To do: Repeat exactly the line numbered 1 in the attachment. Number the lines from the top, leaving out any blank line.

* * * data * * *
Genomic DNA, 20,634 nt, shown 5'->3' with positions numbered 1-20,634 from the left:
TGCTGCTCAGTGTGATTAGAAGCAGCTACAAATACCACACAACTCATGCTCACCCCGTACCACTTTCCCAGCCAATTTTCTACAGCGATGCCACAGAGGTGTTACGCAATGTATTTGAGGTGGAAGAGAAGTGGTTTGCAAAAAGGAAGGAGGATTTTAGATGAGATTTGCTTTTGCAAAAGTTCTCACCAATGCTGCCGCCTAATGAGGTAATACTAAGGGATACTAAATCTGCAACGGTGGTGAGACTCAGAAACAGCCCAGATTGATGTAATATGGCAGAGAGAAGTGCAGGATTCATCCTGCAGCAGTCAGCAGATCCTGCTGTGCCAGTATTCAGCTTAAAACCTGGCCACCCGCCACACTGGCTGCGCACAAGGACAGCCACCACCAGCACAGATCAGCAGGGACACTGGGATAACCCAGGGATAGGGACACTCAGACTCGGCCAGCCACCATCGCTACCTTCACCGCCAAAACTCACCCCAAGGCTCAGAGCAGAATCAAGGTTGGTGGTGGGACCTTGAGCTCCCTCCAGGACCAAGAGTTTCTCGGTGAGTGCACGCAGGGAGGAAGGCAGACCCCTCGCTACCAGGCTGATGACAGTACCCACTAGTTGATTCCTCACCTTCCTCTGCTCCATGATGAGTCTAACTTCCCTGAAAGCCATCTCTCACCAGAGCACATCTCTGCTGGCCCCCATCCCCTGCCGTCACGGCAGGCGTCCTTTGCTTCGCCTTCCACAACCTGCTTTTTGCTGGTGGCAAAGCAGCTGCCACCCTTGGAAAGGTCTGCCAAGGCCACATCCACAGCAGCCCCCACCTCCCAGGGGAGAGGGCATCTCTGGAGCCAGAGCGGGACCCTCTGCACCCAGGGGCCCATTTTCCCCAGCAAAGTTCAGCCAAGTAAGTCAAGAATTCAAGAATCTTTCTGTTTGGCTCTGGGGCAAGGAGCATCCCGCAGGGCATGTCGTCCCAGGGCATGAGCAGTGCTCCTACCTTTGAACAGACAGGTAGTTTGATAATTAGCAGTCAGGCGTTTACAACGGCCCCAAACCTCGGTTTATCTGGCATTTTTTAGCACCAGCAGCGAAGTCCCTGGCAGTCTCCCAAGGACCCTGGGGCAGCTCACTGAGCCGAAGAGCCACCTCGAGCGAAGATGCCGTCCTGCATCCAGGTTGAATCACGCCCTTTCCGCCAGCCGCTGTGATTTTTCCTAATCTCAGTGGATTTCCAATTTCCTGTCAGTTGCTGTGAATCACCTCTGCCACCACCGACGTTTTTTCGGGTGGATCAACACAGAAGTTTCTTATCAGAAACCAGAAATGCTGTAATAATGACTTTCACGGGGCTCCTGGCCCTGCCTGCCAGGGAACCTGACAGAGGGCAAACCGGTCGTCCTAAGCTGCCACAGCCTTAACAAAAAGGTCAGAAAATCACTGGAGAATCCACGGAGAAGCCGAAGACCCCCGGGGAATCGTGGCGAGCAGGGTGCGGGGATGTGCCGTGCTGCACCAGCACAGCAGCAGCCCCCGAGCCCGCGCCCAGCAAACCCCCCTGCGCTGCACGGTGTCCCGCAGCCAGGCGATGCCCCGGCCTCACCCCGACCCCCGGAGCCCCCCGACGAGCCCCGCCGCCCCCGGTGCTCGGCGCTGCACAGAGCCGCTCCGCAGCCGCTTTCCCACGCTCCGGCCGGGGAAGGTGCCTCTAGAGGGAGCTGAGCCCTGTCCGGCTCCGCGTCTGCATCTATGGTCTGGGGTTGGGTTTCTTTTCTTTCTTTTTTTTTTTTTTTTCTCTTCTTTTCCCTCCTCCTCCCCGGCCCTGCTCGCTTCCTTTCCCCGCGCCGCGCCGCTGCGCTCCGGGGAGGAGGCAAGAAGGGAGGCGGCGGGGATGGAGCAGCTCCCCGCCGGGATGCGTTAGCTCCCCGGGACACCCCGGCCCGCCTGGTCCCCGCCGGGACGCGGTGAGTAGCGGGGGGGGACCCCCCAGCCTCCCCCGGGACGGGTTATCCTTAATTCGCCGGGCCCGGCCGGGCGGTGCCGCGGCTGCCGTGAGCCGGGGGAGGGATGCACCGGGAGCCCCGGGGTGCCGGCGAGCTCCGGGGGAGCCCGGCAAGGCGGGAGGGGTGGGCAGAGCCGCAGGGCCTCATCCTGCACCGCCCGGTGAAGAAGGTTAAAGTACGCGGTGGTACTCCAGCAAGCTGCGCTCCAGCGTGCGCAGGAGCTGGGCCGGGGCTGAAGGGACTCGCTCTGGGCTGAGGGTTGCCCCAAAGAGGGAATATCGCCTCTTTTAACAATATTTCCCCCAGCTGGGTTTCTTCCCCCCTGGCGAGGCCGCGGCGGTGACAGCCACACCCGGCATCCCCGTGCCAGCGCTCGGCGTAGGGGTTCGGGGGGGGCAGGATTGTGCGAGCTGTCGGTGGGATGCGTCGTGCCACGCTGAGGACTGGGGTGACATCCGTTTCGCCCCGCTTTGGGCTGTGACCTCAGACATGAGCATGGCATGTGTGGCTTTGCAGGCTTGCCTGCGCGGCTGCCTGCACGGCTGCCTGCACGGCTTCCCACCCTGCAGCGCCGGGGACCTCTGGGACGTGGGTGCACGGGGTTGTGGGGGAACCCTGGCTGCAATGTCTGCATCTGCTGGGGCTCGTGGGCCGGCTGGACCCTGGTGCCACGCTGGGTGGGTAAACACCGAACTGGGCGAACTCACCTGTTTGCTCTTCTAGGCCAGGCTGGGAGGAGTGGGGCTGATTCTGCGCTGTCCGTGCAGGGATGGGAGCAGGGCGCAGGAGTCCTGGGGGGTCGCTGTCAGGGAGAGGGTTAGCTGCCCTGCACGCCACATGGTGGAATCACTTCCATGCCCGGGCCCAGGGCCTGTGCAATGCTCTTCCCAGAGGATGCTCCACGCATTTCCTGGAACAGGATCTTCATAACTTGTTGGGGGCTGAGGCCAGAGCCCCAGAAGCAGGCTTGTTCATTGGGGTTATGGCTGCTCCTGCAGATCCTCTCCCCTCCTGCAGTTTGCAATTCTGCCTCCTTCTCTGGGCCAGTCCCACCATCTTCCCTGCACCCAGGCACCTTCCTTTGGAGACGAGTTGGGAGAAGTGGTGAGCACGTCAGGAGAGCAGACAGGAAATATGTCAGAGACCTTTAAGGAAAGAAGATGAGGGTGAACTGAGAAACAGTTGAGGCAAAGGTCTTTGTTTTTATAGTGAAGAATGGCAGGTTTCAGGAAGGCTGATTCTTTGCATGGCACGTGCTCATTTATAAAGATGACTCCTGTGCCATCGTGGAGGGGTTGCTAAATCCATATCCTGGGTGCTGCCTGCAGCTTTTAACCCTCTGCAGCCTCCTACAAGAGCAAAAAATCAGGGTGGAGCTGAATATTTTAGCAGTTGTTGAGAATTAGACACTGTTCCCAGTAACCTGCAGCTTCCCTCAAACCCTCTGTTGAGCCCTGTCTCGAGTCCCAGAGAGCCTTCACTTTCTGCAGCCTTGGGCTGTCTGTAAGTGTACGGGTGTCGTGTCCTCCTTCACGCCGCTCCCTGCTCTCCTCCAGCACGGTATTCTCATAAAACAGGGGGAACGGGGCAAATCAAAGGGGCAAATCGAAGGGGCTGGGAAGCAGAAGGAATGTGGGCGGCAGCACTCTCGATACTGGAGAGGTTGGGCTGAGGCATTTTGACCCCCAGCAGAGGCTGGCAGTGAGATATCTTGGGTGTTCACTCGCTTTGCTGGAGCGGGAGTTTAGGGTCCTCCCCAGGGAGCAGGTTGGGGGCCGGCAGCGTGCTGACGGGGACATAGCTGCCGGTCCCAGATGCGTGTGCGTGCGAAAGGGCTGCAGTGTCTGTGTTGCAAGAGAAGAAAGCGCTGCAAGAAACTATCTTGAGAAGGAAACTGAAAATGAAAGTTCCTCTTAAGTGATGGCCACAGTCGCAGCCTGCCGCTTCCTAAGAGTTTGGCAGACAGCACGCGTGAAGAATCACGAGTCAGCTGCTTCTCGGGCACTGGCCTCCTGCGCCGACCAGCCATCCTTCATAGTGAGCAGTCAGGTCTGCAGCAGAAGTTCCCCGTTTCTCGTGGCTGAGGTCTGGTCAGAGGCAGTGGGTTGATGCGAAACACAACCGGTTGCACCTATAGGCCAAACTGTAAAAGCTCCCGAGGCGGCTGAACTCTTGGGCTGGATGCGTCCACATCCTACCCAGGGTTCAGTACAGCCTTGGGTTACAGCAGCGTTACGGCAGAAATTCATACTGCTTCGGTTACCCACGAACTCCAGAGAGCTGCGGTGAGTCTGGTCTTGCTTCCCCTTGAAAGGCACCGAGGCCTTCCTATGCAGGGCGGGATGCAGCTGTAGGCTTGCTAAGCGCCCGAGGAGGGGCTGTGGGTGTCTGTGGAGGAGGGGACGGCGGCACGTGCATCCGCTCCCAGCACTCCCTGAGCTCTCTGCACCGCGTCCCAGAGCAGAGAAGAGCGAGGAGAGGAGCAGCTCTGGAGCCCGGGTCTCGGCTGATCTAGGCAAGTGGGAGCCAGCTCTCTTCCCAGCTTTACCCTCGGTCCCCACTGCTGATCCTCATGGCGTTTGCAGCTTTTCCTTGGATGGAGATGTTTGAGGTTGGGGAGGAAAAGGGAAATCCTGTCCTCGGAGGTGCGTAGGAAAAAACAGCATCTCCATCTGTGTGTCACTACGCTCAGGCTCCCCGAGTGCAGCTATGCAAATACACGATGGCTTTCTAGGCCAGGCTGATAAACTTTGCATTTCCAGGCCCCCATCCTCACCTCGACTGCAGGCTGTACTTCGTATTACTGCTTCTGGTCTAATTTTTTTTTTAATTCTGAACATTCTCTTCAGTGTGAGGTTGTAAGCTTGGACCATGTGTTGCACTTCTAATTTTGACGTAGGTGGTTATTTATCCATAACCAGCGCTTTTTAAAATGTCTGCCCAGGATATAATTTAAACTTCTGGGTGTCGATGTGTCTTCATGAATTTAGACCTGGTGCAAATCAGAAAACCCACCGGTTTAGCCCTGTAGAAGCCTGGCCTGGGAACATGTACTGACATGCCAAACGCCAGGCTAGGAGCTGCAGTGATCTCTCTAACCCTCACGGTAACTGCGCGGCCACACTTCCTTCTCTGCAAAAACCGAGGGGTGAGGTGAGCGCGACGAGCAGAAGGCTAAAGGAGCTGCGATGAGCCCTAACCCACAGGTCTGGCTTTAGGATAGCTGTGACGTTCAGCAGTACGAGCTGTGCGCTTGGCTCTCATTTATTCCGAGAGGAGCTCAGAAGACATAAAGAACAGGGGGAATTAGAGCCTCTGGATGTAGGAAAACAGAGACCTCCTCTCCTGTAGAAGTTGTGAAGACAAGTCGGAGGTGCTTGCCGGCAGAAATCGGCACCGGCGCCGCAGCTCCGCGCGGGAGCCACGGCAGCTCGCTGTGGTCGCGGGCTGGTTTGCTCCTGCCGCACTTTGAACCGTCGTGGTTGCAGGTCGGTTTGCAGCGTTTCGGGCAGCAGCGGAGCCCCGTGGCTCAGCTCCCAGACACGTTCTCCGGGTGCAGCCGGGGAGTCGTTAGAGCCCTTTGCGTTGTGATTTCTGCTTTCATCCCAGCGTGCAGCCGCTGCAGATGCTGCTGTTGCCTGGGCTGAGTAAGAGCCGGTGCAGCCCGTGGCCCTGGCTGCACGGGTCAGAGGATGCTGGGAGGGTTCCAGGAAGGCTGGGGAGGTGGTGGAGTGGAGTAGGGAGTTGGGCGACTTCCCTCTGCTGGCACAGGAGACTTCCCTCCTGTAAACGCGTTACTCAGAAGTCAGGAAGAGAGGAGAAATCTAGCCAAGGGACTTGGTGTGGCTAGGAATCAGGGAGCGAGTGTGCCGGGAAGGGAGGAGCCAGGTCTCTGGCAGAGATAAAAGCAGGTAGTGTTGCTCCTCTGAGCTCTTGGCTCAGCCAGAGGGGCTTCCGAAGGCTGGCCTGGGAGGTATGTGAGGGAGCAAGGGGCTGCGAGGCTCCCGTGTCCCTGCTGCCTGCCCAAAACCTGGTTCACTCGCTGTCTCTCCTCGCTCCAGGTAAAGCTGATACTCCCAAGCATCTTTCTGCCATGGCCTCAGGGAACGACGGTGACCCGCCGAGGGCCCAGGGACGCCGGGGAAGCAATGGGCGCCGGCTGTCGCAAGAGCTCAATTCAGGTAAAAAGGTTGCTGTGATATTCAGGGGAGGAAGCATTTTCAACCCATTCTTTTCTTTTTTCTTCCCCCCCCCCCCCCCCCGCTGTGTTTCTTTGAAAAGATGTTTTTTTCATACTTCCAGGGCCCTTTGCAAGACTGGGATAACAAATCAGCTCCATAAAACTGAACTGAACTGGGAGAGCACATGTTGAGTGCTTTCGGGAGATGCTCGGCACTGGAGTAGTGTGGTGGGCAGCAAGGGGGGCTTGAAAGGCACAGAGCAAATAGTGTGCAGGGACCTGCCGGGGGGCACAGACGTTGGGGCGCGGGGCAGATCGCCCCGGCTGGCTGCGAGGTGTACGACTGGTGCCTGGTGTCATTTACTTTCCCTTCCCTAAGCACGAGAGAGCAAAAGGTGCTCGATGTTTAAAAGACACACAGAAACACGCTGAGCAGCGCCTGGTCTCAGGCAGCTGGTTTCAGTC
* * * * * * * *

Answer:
Genomic DNA, 20,634 nt, shown 5'->3' with positions numbered 1-20,634 from the left: